About 3 years ago I was involved as a civil consultant on an Ontario municipality that was looking to boot the OPP out and reestablish their old municipal police force. Now, this township was much smaller then Richmond, BC (15k vs 190k) but a notable cost saving could be demonstrated over a 7-10 year period. It was interesting to note:

1) how little service the Township actually got from the OPP in terms of number of PC's actually in the AOR, especially off hours,

2) how little control the Township had over policing, despite having membership on the police services board, this was compounded by the OPP rotations of SSgts in-and-out of the senior position and the default position of referring policing service issues to their higher headquarters,

3) how the costs kept rising, sometimes unpredictably as the OPP changed their funding model. The Township felt that they had little control over the OPP as a contracted service and ability to negotiate / contain costs as they were the resident police force,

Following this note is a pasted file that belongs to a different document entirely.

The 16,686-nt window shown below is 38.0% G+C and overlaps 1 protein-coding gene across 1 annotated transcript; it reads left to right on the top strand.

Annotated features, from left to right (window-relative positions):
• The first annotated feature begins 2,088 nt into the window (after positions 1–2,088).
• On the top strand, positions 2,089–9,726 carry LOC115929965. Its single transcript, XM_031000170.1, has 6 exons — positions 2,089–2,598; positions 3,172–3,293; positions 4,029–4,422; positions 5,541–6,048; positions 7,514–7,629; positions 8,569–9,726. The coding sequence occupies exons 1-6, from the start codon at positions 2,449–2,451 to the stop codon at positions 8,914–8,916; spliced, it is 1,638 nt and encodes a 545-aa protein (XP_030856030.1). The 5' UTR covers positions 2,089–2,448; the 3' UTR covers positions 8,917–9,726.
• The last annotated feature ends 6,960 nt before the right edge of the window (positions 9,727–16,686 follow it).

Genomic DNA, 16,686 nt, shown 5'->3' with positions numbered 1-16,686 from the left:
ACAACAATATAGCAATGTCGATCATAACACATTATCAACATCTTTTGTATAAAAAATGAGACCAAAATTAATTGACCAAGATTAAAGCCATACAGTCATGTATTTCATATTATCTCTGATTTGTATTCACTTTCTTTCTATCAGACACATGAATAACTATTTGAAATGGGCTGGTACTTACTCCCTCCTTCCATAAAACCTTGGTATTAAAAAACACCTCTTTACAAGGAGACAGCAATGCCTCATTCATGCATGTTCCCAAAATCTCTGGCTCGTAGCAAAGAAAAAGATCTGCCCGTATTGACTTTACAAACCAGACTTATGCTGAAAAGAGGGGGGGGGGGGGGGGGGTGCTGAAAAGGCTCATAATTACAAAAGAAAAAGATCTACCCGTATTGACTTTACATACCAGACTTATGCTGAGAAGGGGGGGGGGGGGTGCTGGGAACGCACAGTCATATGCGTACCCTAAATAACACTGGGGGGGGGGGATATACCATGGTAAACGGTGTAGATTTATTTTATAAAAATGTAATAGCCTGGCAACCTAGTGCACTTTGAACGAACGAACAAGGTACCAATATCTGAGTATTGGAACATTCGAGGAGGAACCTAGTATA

4) how easy it is to find peace officers willing to come set up / run a new police department. They literally were coming out of the woodwork when it was rumoured the OPP was going to get dumped,

5) how complex running your own dispatch service can be,

6) how receptive other surrounding municipalities would with with mutual aid agreements, and

7) how pissed off the OPP was that the Township was thinking of unloading them.  They took a number of proactive steps to engage the consultants and sell the OPP policing model as well as trying to engage key elected and non-elected officials. In the end, I think they came up with a service cost reduction which in the end I suspect is why they are still the resident police force.

Salaries are your upfront and recurring costs. Equipment and infrastructure can be financed over a number of years, even if there is some initial procurement requirements upfront.

Changing from RCMP to a municipal police service in Richmond would be relatively easy.  If I remember correctly the Richmond Detachment and all satellite offices are owned by the City of Richmond. So your base infrastructure will not change, nor its costs.

The majority of the equipment (computers, cars, firearms, etc) would be a big one time up front purchase but after that it would not be different than any department in upkeep. Office supplies are used on a regular rate so no differences buying them for RCMP or Muni.